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What is Compressor Volumetric Efficiency?
Simply stated, a compressor’s volumetric efficiency (VE) is its ability to pump the most pounds of refrigerant over time. The compressor’s function is right in the name: it compresses vapor refrigerant. After compression, the gas moves to the condenser via the discharge line. From there, the refrigeration cycle continues.
However, some of the refrigerant vapor that enters the compressor may not leave it. The gas that remains re-expands and occupies space within the compression chamber. When this happens, the compressor cannot operate at its full efficiency.
The VE measures that inefficiency by comparing the amount of refrigerant that enters the compressor to the amount that leaves it.
Why should we care about the VE?
We should care about the VE for the same reasons that we care about other types of efficiency.
When the VE is closer to 100%, you can maximize your compressor’s mass flow rate. The compressor can pump more pounds of refrigerant over a given time. In other words, it takes less work for the compressor to make more progress at its job.
You will likely also maximize your compressor’s lifespan if you prioritize its efficiency. This effect isn’t limited to compressors, either. The more efficient a system or part is, the less work it has to do. When a system or part has less work to do, it doesn’t wear out as quickly as it would otherwise.
How do we determine the VE?
Let’s start by defining the variables we compare when we measure VE.
Relatively cool, low-pressure vapor enters the compressor through the suction line. The compressor raises the vapor’s temperature and reduces volume by applying a massive amount of pressure. The hot, high-pressure vapor leaves the compressor through the discharge line.
The compressor’s VE is a ratio of the discharge vapor to the suction vapor. You can express this as a percentage to get an idea of the total efficiency.
What affects a compressor’s VE?
The compression ratio mainly affects the compressor’s VE. The compression ratio deals with the pressures of the evaporator and condenser.
It may seem a bit strange that the compression ratio has little to do with the compressor. However, the evaporator and condenser surround the compressor within the circuit. Those two parts affect the compressor’s function. The compression ratio is the ratio of condenser pressure to evaporator pressure.
The higher the compression ratio, the harder it is for the compressor to perform its job efficiently. When you run against the wind, you waste a lot of your stamina resisting the environmental conditions. A similar principle applies to a compressor with a high compression ratio, where it has a lot to overcome. (You can read more about compression ratio HERE.)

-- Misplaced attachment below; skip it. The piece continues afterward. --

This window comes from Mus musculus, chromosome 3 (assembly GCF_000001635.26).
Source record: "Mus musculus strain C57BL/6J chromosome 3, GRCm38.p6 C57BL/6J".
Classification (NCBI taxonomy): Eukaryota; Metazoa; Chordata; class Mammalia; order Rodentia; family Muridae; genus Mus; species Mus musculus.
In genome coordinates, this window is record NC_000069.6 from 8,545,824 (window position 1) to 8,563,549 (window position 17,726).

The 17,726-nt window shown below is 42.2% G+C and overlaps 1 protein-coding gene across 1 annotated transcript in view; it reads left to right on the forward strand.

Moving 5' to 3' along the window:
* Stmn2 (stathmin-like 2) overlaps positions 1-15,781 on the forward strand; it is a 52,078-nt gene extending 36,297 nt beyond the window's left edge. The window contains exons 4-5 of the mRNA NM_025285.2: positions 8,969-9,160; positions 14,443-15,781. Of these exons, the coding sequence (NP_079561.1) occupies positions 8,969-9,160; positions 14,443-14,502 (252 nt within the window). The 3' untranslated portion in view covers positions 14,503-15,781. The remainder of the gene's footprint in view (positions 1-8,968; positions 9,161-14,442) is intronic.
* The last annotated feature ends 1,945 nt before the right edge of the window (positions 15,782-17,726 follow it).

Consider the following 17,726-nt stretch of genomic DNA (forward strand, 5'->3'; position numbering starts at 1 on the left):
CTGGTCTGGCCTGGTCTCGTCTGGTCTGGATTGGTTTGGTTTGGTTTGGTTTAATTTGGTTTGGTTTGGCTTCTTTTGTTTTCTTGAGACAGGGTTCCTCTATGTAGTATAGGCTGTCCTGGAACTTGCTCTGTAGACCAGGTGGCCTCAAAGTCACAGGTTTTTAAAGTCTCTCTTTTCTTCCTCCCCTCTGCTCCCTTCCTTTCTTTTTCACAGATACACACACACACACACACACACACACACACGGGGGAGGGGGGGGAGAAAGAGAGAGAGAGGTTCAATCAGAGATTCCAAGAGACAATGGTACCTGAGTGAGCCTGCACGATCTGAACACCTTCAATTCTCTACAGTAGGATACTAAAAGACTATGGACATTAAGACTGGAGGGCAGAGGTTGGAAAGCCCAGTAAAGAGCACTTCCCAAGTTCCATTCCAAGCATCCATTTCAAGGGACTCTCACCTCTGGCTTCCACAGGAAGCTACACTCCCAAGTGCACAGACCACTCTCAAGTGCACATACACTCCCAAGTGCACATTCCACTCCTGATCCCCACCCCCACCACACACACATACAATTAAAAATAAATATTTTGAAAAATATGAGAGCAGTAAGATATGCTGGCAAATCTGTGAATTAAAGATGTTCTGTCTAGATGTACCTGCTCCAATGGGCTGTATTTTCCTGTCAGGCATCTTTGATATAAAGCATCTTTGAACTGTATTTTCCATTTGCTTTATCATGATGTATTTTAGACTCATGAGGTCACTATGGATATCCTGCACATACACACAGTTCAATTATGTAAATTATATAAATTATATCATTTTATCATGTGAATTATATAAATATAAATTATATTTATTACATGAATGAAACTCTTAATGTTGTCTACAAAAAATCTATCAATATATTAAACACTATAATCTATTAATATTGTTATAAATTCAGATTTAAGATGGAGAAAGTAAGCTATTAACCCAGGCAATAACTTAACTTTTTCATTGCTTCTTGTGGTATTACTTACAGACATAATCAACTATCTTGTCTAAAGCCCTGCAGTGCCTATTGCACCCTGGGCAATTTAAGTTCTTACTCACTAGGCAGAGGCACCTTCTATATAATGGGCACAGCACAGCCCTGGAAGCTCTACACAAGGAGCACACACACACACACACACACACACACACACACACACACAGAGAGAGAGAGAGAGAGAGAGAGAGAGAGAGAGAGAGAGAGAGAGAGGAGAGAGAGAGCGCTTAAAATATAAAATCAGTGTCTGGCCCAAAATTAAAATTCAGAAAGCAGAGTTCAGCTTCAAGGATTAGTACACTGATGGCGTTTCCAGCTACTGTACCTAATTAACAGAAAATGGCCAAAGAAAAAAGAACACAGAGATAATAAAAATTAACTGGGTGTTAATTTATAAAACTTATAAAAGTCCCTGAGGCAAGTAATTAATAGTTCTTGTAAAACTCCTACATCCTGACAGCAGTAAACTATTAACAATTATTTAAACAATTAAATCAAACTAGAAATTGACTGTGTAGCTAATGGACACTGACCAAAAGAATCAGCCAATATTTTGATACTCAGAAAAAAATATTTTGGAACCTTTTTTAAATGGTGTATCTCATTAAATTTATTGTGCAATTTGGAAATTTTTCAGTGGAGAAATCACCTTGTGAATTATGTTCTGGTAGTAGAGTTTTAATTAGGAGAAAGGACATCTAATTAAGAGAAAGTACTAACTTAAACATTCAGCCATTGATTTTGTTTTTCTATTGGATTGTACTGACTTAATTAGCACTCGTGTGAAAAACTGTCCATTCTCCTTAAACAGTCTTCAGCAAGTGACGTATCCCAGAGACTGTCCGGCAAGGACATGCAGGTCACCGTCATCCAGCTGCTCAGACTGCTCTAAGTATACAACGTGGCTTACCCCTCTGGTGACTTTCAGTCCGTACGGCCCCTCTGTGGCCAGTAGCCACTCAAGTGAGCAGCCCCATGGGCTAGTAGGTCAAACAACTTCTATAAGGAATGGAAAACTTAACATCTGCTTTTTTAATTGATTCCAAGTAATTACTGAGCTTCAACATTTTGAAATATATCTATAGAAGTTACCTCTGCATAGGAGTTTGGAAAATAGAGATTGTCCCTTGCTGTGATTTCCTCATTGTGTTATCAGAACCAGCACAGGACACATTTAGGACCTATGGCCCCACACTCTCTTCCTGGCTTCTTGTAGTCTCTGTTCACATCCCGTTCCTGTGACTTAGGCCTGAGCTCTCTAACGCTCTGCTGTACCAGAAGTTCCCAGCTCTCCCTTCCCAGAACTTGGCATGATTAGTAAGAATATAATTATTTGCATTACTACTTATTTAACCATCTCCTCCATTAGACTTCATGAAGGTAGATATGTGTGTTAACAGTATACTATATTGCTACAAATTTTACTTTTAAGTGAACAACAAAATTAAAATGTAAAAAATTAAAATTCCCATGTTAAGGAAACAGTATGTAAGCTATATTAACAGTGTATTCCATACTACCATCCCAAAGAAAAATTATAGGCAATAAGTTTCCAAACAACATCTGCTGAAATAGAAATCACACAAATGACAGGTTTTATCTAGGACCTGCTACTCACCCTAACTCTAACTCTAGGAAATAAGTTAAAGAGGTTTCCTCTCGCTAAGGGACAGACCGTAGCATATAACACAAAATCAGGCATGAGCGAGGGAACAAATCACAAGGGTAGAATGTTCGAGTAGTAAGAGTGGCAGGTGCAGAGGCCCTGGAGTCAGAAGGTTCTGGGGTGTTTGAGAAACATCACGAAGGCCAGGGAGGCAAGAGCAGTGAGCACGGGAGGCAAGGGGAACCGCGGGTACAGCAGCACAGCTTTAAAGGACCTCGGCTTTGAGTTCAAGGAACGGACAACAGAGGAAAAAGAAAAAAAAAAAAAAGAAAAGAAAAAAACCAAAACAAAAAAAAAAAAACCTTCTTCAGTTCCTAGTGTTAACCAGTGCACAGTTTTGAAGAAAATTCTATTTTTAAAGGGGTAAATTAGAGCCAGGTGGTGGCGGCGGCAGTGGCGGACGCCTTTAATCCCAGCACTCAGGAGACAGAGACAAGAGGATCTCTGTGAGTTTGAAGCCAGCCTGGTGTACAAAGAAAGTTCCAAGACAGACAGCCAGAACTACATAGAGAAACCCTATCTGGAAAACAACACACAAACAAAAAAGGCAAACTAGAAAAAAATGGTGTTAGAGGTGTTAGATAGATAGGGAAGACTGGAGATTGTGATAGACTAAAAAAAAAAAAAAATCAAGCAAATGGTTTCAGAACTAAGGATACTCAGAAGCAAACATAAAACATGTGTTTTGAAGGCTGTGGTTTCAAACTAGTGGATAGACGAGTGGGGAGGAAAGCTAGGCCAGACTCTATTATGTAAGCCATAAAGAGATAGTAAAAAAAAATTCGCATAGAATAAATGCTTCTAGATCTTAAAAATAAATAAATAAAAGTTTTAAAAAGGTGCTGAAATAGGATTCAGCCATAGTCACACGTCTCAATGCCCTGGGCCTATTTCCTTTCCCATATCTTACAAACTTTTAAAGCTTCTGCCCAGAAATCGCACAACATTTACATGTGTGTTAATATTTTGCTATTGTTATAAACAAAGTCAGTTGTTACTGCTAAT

We mostly use reciprocating compressors, which are usually among the more efficient types of compressors. However, their structure makes them prone to developing poor volumetric efficiency.
Why are reciprocating compressors challenging?
The reciprocating compressor relies on a piston to compress the gas. When the piston moves down, it increases the cylinder volume, creating a low-pressure area that draws the refrigerant into the compressor. When the piston moves up, it compresses the gas by reducing the volume in the cylinder.
Pistons have room for clearance, allowing gas to get trapped after most of the gas moves to the condenser. Gas left in the compressor or discharge port will re-expand, and this decreases the VE.
The higher the compression ratio, the less efficient the compressor becomes. More matter is left in the cylinder when the discharge pressure is high. When the suction pressure is low, the piston must drop the pressure further before suction gas can enter.
How can we reduce the compression ratio?
As you know, low evaporator pressure and high condenser pressure negatively impact the compressor’s VE. You’ll want to do whatever you can to keep the evaporator pressure high and the condenser pressure low.
The best thing you can do to keep the evaporator pressure as high as effectively possible to ensure that the pressure doesn’t drop below what is needed to do the job.
There are a few more things you can do to keep the condenser pressure low. Cleanliness is a vital element of condenser maintenance. When you keep your condenser clean, you reduce the likelihood of pressure increase. You’ll also want to keep the condenser cool.
You may also consider checking out alternative compressors. There are opportunities for gas to get left behind and re-expand because of a reciprocating compressor’s piston and valves. Each type of compressor has a unique structure, and ones without valves and pistons will not have the clearance and re-expansion issues of reciprocating compressors.
What is a more efficient compressor type?
The scroll compressor is widely used in the HVAC industry because of its efficiency. A scroll compressor doesn’t require the valves and pistons of a reciprocating compressor. Instead, it has two coils (also known as scrolls): a fixed coil stays in the center while another coil oscillates around the fixed coil. As the moving scroll oscillates, it moves the refrigerant towards the center and compresses the gas before sending it to the condenser.
Scroll compressors do not have the same clearance or valve concerns that reciprocating compressors have. Gas re-expansion is not a concern and will not significantly impact the compressor’s efficiency.
Thanks for the info. But please, I don’t quite understand why for a TXV system, when undercharged, the TXV maintains the superheat by allowing more refrigerant into the evaporator yet the head pressure drops. Since more refrigerant is allowed into the evaporator, shouldn’t the compressor also maintain the head pressure?